That was Avery’s problem. He had first and last month’s deposit squirreled away in the hopes of getting an apartment.
“They’re not going to check,” his payee, a person who helps with finances for people who can’t manage their own, told him. But they did.
“I had to spend $2,300 in two months,” Avery said. Because that happened, he has to wait until a housing voucher opens up rather than getting an apartment for himself.
Here’s the thing about that $2,000 asset limit: It isn’t very much. It wasn’t very much in 1984 when it was first established and was worth more than double what it is today — roughly $4,867.85 according to one inflation calculator. Income limits are even worse: According to the Center on Budget and Policy Priorities (CBPP), the government hasn’t adjusted income limits for the program since 1979.
According to the Center on Budget and Policy Priorities (CBPP), the government hasn’t adjusted income limits for the program since 1979.
So a program on which the most vulnerable Americans depend hasn’t seen a key component updated in more than three decades; in a case such as Avery’s, it can actually keep people homeless.
The problems don’t stop there.
According to a report by the SSA Inspector General, the organization overall has a growing problem with vetting people for its various programs. The average processing time for a hearing to prove that you’re disabled enough to get in one of a variety of programs has increased 40 percent in the past eight years, from 426 days in fiscal year 2010 to 595 days in fiscal year 2018.
You can wait 1.6 years just to get the results back from a hearing, during which time you are still poor, often disabled and struggling. To compound the issue, pending hearings have increased 22 percent over the same period. If you don’t accept the SSA’s decision, you can appeal. But according to the Government Accountability Office, the average time that a person waited for a decision on their appeal in 2017 was 605 days.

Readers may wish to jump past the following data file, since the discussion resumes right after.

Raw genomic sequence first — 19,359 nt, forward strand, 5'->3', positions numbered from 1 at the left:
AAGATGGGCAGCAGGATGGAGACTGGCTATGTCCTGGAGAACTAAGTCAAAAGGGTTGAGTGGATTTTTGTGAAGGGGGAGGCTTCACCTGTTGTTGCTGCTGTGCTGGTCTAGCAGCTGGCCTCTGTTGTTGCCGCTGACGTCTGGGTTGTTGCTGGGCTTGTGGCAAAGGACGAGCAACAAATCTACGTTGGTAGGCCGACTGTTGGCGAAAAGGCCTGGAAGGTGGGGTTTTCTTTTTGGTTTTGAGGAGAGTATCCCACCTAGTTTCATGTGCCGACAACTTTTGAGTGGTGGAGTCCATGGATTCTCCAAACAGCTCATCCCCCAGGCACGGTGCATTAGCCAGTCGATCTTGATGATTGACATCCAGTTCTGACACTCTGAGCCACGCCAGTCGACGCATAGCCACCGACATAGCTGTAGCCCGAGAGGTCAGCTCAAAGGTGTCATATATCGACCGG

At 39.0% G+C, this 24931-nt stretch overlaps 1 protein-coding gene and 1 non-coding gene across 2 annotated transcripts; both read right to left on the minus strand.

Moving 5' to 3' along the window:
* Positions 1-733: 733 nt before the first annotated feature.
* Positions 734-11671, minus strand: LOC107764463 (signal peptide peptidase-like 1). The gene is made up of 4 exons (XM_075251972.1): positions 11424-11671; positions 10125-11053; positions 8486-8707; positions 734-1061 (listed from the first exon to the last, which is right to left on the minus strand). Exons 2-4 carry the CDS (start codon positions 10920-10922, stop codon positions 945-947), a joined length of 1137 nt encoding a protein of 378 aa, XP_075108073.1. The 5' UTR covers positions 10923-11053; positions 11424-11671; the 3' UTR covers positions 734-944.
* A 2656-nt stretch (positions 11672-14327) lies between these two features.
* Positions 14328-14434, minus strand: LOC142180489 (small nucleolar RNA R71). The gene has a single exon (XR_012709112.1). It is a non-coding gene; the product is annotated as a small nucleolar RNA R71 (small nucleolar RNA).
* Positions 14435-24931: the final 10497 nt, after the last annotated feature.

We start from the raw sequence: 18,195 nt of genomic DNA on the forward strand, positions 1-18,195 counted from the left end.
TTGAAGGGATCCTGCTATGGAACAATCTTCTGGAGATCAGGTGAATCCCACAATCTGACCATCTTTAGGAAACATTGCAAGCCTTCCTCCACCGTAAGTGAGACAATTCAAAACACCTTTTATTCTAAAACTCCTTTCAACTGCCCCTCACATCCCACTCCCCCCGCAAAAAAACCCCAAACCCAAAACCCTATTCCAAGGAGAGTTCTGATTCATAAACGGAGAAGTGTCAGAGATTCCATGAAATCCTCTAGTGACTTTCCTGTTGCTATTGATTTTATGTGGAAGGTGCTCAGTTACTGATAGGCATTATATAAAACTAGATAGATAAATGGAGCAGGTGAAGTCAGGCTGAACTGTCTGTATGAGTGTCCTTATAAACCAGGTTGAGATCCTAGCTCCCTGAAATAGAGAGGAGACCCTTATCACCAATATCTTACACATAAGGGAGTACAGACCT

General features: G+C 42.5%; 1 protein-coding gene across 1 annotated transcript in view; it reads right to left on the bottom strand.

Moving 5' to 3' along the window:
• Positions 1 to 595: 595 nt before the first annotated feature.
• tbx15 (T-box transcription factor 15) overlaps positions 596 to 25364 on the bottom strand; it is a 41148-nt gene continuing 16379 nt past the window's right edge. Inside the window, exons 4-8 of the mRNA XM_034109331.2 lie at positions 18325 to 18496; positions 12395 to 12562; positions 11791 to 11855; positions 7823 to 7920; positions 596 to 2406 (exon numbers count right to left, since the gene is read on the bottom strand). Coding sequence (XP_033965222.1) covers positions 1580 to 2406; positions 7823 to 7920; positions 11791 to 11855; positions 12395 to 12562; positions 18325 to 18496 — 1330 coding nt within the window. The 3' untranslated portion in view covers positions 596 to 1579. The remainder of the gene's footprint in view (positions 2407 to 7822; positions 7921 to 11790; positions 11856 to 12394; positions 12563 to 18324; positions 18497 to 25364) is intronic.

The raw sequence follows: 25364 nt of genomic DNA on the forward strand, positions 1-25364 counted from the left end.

If that wasn’t enough, you can get kicked off the program for literally no reason.
As recipients of Obamacare can attest, every program has glitches, and errors occur. When it comes to something like monthly checks for disabled people, however, glitches have real consequences. One Real Change vendor who has lived in their apartment for more than two decades received a letter in the mail telling them that their benefits would be cut off one program because the government didn’t have their current address.
One Real Change vendor who has lived in their apartment for more than two decades received a letter in the mail telling them that their benefits would be cut off one program because the government didn’t have their current address.
To repeat: They received a letter. In the mail. At their address. Saying that SSA did not have their address.
SSI is clearly a troubled program, but still one on which millions of Americans depend. The CBPP recommends strengthening it by increasing asset and income limits and leashing them to inflation, meaning that they would increase as the value of a dollar drops, and increasing the benefit allowance above $750.
That would increase the cost of the program, which clocked in at .31 percent of gross domestic product in 2017.
If that sounds expensive, the Puget Sound Business Journal found that the cost of homelessness in the region is more than $1 billion each year, and research shows that a housed person costs the system considerably less homeless person does in care.
It seems like a strong argument to help people like Avery.
Ashley Archibald is a Staff Reporter covering local government, policy and equity. Have a story idea? She can be can reached at ashleya (at) realchangenews (dot) org. Follow Ashley on Twitter @AshleyA_RC
Read the full Nov. 28 - Dec. 4 issue.